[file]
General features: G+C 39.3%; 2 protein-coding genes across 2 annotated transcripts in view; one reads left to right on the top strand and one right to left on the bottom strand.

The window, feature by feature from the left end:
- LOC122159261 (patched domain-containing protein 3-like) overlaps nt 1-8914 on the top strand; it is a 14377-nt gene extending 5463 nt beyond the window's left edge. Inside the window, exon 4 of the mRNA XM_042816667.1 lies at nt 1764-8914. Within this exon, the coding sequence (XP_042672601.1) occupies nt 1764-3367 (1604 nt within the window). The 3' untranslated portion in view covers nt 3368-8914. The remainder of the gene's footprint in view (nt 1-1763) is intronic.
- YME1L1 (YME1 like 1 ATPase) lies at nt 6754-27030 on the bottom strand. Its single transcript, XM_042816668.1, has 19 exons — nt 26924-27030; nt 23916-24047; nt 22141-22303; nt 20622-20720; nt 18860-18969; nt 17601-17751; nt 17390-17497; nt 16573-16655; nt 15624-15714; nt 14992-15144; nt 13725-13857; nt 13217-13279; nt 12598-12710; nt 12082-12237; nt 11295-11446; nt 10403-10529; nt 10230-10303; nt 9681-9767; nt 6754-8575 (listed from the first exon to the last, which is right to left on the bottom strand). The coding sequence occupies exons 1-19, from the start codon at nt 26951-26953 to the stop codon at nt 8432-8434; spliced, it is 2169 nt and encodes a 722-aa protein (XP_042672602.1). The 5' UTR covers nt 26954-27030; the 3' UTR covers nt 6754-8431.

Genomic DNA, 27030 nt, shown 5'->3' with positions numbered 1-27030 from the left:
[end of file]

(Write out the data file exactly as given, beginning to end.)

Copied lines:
General features: G+C 39.3%; 2 protein-coding genes across 2 annotated transcripts in view; one reads left to right on the top strand and one right to left on the bottom strand.

The window, feature by feature from the left end:
- LOC122159261 (patched domain-containing protein 3-like) overlaps nt 1-8914 on the top strand; it is a 14377-nt gene extending 5463 nt beyond the window's left edge. Inside the window, exon 4 of the mRNA XM_042816667.1 lies at nt 1764-8914. Within this exon, the coding sequence (XP_042672601.1) occupies nt 1764-3367 (1604 nt within the window). The 3' untranslated portion in view covers nt 3368-8914. The remainder of the gene's footprint in view (nt 1-1763) is intronic.
- YME1L1 (YME1 like 1 ATPase) lies at nt 6754-27030 on the bottom strand. Its single transcript, XM_042816668.1, has 19 exons — nt 26924-27030; nt 23916-24047; nt 22141-22303; nt 20622-20720; nt 18860-18969; nt 17601-17751; nt 17390-17497; nt 16573-16655; nt 15624-15714; nt 14992-15144; nt 13725-13857; nt 13217-13279; nt 12598-12710; nt 12082-12237; nt 11295-11446; nt 10403-10529; nt 10230-10303; nt 9681-9767; nt 6754-8575 (listed from the first exon to the last, which is right to left on the bottom strand). The coding sequence occupies exons 1-19, from the start codon at nt 26951-26953 to the stop codon at nt 8432-8434; spliced, it is 2169 nt and encodes a 722-aa protein (XP_042672602.1). The 5' UTR covers nt 26954-27030; the 3' UTR covers nt 6754-8431.

Genomic DNA, 27030 nt, shown 5'->3' with positions numbered 1-27030 from the left: